Stack Overflow is a community of 4.7 million programmers, just like you, helping each other.

Join them; it only takes a minute:

Sign up
Join the Stack Overflow community to:
  1. Ask programming questions
  2. Answer and help your peers
  3. Get recognized for your expertise

I have got a load of Bitmaps that I now am trying to scale depending on the screen size, The way I do this is by dividing the current device screen size with my test phones size because all images were made according to that screensize.

The function I use is below

public Bitmap resizeBitmap(Bitmap b){
      int width = b.getWidth();
      int height = b.getHeight();
      Matrix max = new Matrix();

      max.postScale(Vars.screenWidthMulti, Vars.screenHeightMulti);
      Bitmap resizedBitmap = Bitmap.createBitmap(b, 0, 0, width, height, max, false);
      return resizedBitmap;

screenWidthMulti and screenHeightMulti is gotten by dividing the current screensize with an float value same as my test devices screen. Now that part works fine. If I use a device with screensize of 1024/552 and my device is 960/540 the scaling values I get is 1.06666667 for width and 1.02222223 for height which is fine.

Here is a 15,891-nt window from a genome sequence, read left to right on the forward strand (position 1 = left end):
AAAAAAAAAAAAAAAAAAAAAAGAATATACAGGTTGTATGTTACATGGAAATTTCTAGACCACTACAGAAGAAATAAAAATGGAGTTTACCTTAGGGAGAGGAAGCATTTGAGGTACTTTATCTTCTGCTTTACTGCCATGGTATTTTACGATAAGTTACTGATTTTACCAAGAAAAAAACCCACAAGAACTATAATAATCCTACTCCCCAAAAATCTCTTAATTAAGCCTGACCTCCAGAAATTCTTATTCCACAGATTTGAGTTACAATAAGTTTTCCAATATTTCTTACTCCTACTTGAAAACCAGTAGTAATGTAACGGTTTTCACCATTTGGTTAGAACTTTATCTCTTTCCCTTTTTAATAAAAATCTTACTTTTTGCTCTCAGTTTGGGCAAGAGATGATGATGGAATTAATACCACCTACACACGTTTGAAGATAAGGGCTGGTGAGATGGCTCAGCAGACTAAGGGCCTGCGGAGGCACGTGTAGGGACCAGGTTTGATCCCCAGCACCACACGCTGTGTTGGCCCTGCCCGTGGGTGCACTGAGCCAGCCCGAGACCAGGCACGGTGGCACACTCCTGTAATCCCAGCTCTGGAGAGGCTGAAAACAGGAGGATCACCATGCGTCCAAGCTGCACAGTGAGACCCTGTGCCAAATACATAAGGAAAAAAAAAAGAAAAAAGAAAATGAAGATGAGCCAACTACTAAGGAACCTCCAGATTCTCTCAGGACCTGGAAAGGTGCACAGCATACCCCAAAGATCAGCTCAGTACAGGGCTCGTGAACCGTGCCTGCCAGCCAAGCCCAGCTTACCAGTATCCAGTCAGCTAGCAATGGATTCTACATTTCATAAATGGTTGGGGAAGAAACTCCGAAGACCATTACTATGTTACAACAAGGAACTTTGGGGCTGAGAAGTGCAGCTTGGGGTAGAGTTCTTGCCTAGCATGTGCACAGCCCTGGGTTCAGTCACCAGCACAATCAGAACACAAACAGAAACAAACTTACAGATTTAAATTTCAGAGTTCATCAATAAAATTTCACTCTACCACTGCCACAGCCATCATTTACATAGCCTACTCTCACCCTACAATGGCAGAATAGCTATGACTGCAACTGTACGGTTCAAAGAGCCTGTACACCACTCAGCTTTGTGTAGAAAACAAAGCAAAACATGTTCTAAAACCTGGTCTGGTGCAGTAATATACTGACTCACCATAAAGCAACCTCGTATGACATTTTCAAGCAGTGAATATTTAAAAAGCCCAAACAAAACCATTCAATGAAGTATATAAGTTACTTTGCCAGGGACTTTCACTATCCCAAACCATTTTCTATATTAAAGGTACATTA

Now The problem is that when I postScale it with those values it doesnt scale them as I'd expect. For example an background image that is same size as my test device is put in then the size of the Bitmap outputted is 683 by 368 which doesn't make any sense to me what so ever! I have tried with preScale and setScale too but that doesnt change for the better either.

Is there any other way that might be easier and actually works or is it just me not understanding this?

EDIT: I tried putting in a value of 2f in the setScale and it turned out quite strange, 540*2 turned out 720 which I cannot get my head around.

share|improve this question

You just created the matrix, so you don't need a post or preScale, just use setScale:

Matrix max = new Matrix();
max.setScale(Vars.screenWidthMulti, Vars.screenHeightMulti);
share|improve this answer
I tested it right now and it didn't change even the slightest. Thanks for trying to help though. – Patrick Dahlin May 15 '13 at 4:50
up vote 0 down vote accepted

I figued this out by multiplying the scaling factor by 1.5 , weird but it works.

share|improve this answer

Your Answer


By posting your answer, you agree to the privacy policy and terms of service.

Not the answer you're looking for? Browse other questions tagged or ask your own question.